Freedom Hangs By A Thicker Thread

I’ve written a lot this past week about the Dems’ push to re-instate the “Fairness Doctrine”.  

Let’s be clear about one thing:  the push to re-instate the Doctrine is based on a huge, cynical lie that the left is repeating, true to Goebbels, over and over.  Dick Durbin, for example (I’ve added emphasis):

Dick Durbin — the Senate’s Majority whip — came out four-square in favor of the Fairness Doctrine today, declaring in The Hill — a newspaper for Capitol Hill: “It’s time to reinstitute the Fairness Doctrine” It’s the clearest statement yet from a member of the congressional leadership that there will be a real fight over the issue.

Oddly, Durbin explained his position with an appeal to old-time values: “I have this old-fashioned attitude that when Americans hear both sides of the story, they’re in a better position to make a decision.”

And there – in the bold type – is the lie.  Americans hear both sides of the story.  Every story.  All the time.  The metaphorical marketplace of ideas in the broadcast, cable, and (since the early ’90’s) online media over the past 20 years has been a lot like a literal marketplace in, say, Warsaw Poland.  In 1986, it had pretty much what the government said it could have.  Today, both are jammed with a dizzying assortment of stuff, of widely varying quality – and the consumer has almost infinite choice.

Rush Limbaugh is absolutely correct about one thing; before 1987, the “Fairness Doctrine” didn’t explicitly stifle free speech; it merely made it too complicated for the vast majority of radio and TV stations to attempt.  When I started in talk radio in 1985, even the mighty KSTP-AM broadcast only a thin film of “controversial” content, sticking mostly to the usual pre-1987 miasma of sportstalk, recipes, relationship talk, author interviews, counseling, and “stuff going on around the community”.  Talk was a fringe format, the province of the very old, the housebound, and the shift-worker who was bored with music radio.  AM radio was on the brink of extinction.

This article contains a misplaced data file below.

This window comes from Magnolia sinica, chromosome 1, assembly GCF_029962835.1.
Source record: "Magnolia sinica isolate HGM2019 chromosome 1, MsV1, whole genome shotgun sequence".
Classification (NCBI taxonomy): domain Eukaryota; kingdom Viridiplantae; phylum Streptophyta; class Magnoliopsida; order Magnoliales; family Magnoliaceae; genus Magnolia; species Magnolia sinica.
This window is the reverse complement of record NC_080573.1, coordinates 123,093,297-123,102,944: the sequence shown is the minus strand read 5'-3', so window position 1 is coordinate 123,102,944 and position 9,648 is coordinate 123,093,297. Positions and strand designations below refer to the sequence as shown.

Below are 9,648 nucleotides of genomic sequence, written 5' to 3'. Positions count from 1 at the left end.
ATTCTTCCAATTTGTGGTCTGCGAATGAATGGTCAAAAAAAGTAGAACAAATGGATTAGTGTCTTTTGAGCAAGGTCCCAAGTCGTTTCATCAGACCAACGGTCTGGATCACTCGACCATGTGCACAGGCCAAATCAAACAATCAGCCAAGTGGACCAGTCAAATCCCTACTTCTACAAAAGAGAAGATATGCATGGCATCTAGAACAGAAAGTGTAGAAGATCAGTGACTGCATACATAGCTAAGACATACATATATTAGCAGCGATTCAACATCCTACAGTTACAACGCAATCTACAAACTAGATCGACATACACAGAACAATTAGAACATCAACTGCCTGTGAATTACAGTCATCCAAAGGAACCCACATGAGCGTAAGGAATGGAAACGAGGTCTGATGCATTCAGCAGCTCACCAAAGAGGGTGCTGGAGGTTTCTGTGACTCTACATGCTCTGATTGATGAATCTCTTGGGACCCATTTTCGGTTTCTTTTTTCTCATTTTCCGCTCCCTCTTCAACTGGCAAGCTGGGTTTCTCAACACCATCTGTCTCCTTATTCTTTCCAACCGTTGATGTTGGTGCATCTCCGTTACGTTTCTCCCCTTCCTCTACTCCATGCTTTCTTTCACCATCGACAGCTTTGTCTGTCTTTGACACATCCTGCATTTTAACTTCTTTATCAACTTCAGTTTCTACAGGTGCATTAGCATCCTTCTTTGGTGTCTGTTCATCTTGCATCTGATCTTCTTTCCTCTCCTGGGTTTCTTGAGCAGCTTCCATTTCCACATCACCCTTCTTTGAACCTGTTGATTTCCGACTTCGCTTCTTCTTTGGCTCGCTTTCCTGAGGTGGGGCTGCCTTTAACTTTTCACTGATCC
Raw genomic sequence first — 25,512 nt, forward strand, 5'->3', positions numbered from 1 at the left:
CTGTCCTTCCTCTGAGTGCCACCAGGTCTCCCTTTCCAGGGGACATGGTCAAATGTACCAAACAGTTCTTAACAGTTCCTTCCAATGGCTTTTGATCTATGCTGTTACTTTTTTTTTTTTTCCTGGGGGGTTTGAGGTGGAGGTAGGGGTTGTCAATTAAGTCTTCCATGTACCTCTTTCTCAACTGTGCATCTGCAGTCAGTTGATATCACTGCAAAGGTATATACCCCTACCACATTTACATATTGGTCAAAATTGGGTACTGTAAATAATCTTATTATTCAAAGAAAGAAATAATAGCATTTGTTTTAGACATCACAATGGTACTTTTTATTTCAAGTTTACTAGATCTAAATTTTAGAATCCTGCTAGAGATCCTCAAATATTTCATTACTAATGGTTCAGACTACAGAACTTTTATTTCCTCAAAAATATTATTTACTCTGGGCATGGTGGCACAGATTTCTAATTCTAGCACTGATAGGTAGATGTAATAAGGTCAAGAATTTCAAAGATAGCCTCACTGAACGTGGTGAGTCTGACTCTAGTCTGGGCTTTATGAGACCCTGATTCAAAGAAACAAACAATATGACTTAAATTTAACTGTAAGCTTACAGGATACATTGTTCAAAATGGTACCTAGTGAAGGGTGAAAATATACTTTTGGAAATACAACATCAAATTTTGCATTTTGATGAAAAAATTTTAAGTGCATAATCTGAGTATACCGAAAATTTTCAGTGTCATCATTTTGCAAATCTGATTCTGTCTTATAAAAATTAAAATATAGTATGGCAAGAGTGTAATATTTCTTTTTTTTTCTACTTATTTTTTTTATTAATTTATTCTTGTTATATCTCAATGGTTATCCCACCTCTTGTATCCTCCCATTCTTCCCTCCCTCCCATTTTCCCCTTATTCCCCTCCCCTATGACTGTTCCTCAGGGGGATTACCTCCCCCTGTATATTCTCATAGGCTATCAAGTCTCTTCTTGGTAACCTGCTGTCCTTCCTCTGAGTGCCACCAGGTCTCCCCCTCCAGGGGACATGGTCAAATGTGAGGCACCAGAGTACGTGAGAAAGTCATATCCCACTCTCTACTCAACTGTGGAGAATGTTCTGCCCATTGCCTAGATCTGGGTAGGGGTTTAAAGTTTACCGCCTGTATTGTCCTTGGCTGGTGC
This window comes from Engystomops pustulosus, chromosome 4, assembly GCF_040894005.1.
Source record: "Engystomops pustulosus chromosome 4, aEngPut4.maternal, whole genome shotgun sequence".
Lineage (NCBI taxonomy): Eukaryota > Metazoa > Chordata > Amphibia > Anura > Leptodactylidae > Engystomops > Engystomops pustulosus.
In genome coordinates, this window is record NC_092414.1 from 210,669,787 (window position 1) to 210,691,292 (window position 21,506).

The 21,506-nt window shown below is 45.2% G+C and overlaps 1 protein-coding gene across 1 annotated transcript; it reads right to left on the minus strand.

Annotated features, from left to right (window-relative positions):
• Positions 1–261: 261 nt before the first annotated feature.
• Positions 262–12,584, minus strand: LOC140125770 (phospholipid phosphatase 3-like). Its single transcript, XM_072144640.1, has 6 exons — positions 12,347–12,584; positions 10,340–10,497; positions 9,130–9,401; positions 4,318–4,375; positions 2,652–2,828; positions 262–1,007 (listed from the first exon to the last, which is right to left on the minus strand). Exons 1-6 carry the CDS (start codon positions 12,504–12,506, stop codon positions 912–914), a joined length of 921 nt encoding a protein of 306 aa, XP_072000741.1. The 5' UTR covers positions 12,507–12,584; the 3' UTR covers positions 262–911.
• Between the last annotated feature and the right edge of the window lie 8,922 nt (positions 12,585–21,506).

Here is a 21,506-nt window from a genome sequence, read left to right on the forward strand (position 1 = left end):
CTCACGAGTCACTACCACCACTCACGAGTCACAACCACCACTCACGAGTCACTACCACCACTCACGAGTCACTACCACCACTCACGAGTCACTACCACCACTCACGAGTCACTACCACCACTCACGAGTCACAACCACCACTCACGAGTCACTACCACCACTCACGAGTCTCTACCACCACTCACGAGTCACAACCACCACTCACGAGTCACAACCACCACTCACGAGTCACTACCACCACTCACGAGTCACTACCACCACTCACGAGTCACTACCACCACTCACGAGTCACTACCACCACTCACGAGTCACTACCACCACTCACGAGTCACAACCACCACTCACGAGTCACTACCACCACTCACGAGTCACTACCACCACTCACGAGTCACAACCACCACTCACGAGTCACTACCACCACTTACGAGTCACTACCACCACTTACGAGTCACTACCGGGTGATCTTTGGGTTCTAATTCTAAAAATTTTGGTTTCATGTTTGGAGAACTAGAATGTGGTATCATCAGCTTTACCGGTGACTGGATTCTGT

Today, the consumer is bombarded with opinion of every stripe, from all corners.  Newspapers, magazines and broadcast TV and radio have been joined by cable and internet TV, satellite and streamed radio, home-made video and pod streaming, blogs in text or audio or video – which have forced the traditional media to adjust to keep up. 

Senator Durbin:  How does the average American not have access to “both sides of the story”?

Congressman Mike Pence is sponsoring an effort to legally bar the FCC – which administers the “Fairness Doctrine” – from regulating poltical content.  Ed Morrissey, my radio colleague, liveblogged the debate on the amendment, about which he reported: